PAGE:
4.3/10
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6 user 1 critic

Istanbul (1989)

PG-13 | | Thriller | 7 August 1989 (Sweden)
An American journalist travels to Istanbul with his daughter to find information about the family of his son-in-law. Something terrifying seems to have happened to them. They soon find ... See full summary »

Director:

Mats Arehn

Writers:

Bo Sigvard Nilsson (screenplay), Mats Arehn (screenplay) | 1 more credit »
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Director: Muzaffer Özdemir
Stars: Kanbolat Gorkem Arslan, Muzaffer Özdemir, Muhammet Uzuner
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Cast

Cast overview, first billed only:
Timothy Bottoms ... Frank
Twiggy ... Maud
Robert Morley ... Atkins
Emma Dixgård Emma Dixgård ... Mia (as Emma Kihlberg)
Lena Endre ... Ingrid
Sverre Anker Ousdal ... Consul
David Gartenkraut David Gartenkraut ... Bill
Merdan Taner Merdan Taner ... Bill's Father
Engin Inal Engin Inal ... Uncle
Celal Khosrowshahi Celal Khosrowshahi ... Ali
Zeki Göker Zeki Göker ... Porter
Nüvit Özdogru Nüvit Özdogru ... Archivist
Saril Sahbaz Saril Sahbaz ... Body Guard (as Sarl Sahbaz)
Pierre Stahre ... Man in Window
Fuat Acaroglu Fuat Acaroglu ... Hippie
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Storyline

An American journalist travels to Istanbul with his daughter to find information about the family of his son-in-law. Something terrifying seems to have happened to them. They soon find themselves in a dangerous plot including weapons smuggling. Written by Ulf Kjell Gür

Plot Summary | Add Synopsis

Genres:

Thriller

Certificate:

PG-13 | See all certifications »
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Details

Country:

Sweden | Turkey

Language:

English | Swedish | Turkish

Release Date:

7 August 1989 (Sweden) See more »

Also Known As:

Istanbul: Keep Your Eyes Open See more »

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Box Office

Budget:

SEK 11,000,000 (estimated)
See more on IMDbPro »

Company Credits

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Technical Specs

Runtime:

Color:

Color (Eastmancolor)

Aspect Ratio:

1.66 : 1
See full technical specs »
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Did You Know?

Trivia

Despite being a rather high budget movie this Swedish/Turkish co-production was only shown twice in Sweden, at the small movie theater "Fågel Blå" in Stockholm. The total audience was 84, of which 25 paid for their tickets. The reason for this was that no distributor was interested in the movie, which meant the production company itself had to show it in order to get their SEK 3.6 million funding from the Swedish Film Institute. See more »

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User Reviews

 
A Sluggish Start And Lack Of Coherence Makes For A Somewhat Less Than Taut Melodrama.
25 December 2008 | by rsoonsaSee all my reviews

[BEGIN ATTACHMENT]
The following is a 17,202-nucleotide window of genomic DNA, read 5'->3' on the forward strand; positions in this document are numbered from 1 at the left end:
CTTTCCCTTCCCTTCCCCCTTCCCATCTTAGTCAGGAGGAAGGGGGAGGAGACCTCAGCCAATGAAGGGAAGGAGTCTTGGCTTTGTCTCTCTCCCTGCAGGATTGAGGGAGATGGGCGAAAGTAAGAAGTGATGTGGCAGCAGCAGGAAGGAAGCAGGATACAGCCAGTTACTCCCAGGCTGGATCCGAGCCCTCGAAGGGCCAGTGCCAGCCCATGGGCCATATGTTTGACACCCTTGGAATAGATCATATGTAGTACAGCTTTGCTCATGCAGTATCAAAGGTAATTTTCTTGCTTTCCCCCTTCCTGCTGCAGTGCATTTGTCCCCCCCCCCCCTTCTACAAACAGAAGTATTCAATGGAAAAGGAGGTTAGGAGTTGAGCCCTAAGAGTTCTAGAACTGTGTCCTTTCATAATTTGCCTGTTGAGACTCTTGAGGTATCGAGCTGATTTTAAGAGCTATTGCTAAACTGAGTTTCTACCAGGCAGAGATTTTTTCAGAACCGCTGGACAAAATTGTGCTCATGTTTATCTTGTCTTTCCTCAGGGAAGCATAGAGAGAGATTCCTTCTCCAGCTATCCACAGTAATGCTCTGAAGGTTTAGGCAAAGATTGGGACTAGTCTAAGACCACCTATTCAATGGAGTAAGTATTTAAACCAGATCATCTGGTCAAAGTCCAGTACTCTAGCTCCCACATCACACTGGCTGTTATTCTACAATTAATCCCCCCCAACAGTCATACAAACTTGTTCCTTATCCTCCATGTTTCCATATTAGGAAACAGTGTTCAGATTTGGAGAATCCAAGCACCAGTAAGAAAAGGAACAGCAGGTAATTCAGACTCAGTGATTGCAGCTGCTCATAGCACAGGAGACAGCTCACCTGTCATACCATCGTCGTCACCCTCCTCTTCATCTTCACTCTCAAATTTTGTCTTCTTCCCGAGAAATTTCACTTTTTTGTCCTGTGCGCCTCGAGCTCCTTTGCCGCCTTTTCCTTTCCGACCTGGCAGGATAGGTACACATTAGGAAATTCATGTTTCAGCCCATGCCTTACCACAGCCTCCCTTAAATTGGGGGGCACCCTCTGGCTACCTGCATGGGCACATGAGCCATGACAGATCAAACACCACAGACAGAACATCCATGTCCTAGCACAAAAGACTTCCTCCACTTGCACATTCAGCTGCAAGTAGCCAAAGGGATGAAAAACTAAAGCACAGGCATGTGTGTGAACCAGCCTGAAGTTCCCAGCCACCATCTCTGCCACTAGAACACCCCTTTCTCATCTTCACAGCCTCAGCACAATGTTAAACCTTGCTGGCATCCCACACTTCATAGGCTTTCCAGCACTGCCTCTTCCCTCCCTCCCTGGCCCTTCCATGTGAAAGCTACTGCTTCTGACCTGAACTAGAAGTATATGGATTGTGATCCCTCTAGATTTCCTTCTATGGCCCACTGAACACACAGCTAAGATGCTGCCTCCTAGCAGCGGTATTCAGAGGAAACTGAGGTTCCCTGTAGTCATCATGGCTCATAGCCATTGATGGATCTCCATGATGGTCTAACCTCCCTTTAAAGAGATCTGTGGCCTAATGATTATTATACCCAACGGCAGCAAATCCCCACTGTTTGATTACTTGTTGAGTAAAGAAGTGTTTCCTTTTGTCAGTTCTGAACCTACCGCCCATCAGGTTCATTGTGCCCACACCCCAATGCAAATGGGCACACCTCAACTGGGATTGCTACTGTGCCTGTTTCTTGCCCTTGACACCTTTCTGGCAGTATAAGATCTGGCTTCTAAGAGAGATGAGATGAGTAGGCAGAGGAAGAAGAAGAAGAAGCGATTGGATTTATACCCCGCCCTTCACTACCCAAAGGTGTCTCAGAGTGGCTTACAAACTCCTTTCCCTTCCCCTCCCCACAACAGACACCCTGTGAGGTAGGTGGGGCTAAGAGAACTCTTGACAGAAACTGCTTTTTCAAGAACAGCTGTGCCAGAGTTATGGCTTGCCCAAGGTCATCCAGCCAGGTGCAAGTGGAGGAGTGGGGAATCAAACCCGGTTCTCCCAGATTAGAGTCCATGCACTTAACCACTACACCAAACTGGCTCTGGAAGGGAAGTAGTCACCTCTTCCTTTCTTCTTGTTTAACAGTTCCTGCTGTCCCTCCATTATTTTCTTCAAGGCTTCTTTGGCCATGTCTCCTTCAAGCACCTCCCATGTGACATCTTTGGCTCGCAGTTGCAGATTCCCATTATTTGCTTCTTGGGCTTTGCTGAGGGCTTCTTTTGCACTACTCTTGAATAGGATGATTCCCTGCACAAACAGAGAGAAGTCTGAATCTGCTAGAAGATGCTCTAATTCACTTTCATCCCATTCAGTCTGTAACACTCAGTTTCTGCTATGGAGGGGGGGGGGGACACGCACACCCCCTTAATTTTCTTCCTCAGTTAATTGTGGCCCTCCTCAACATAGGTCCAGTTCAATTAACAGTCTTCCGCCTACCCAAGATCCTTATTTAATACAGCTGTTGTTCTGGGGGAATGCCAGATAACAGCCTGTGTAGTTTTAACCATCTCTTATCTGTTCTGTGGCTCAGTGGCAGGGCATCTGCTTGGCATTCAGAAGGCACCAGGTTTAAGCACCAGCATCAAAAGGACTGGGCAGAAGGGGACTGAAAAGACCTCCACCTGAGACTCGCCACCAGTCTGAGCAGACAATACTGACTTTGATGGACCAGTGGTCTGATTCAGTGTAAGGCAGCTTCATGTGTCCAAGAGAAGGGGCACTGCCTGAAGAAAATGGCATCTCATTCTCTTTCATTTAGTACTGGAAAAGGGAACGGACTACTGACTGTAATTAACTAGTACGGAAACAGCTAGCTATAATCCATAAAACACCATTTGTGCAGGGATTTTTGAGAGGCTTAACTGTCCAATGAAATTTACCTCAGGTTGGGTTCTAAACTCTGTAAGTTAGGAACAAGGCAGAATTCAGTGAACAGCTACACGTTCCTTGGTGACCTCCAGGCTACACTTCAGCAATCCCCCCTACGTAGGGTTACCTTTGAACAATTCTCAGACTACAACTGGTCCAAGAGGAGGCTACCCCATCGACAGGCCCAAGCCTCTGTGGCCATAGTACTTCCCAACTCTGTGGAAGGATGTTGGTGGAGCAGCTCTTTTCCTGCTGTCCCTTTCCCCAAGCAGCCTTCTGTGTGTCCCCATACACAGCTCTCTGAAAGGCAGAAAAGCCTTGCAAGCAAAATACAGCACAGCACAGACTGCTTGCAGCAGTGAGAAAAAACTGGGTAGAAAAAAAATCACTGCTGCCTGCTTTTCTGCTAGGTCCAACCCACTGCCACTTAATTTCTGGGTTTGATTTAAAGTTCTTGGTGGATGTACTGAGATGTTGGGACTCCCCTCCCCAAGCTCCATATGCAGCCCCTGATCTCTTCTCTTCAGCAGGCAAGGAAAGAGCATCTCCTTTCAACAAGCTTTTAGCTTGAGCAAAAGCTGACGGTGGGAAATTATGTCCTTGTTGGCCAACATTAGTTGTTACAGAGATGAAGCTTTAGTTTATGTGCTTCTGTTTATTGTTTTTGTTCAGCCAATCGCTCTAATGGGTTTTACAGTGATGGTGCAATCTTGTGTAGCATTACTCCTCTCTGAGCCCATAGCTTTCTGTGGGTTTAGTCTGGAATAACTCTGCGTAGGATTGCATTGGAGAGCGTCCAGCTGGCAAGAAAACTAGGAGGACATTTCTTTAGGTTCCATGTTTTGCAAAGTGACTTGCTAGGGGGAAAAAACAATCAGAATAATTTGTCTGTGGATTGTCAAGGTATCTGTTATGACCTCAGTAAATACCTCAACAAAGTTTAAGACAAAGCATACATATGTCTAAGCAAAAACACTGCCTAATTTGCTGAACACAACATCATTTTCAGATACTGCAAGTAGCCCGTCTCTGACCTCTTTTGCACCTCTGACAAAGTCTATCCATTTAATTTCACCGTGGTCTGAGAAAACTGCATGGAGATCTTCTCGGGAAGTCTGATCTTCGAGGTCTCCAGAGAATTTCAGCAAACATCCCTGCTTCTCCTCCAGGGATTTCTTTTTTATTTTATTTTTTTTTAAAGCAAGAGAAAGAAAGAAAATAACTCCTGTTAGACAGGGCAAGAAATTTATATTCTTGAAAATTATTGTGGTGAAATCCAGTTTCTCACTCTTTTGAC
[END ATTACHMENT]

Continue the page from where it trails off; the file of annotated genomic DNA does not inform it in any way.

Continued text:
This film is a Swedish production actually shot in Istanbul, with its supporting cast either Swedish or Turkish, having an audio track in generally dubbed English, while top-billed Timothy Bottoms is American and the female lead is from England, former fashion model "Twiggy" Lawson; additionally, infirm veteran English character player Robert Morley performs in his final role, he dying not long after. These three can do little to salvage a work fettered by virtually complete imaginative vacuity. As action opens, journalist Frank Collins (Bottoms), an American journalist residing in Sweden, is being rushed by ambulance, ostensibly a victim of a heart attack, to a Swedish hospital. Although this is certainly a drastic event, it has little or no relationship to the remainder of a plot line that holds too much of this type of dire occurrence having very little subject at hand. When he returns home from the hospital, his Swedish wife (Lena Endre) informs Frank that her son "Bill", by her previous (Turkish) husband, has sent the boy a videotape. As Frank views the tape, its subject seemingly some form of family assembly, he is startled when an audio message is directed at him, containing a mysterious warning for Collins. His curiosity naturally roused by this, he decides to leave for Istanbul, in hopes of being able to ascertain the secret behind the electronic admonition to him. His wife will not allow young Bill to travel with him, so Frank takes along his daughter Mya, from his own prior marriage. While lodging at the Hotel Harem in the Turkish metropolis, a series of thoroughly unanticipated adventures occur to the pair, none of the nature that vacationers might relish. Included among these is the kidnapping of Mya, an incident that impels Collins to begin lumbering through Istanbul's streets, calling her name and bemusing local residents. He had met another resident of the hotel, an enigmatic Englishwoman, Maud (Lawson), who appears to have some intimate knowledge of Bill's family, but she is of scant assistance in his search for Mya that eventually leads to his discovery of what might never have been expected, including an illicit arms dealing ring, murder, and a Turkish government developed assassination scheme. A highly artificial exercise in suspense melodrama, this film is crippled by claustrophobic settings that are unduly emphasised by unimaginative camera-work and direction. These failings are only aggravated by a weakly created performance from a usually more able Bottoms, his ad libbing here simply serving to make an utterly addled screenplay even more perplexing.


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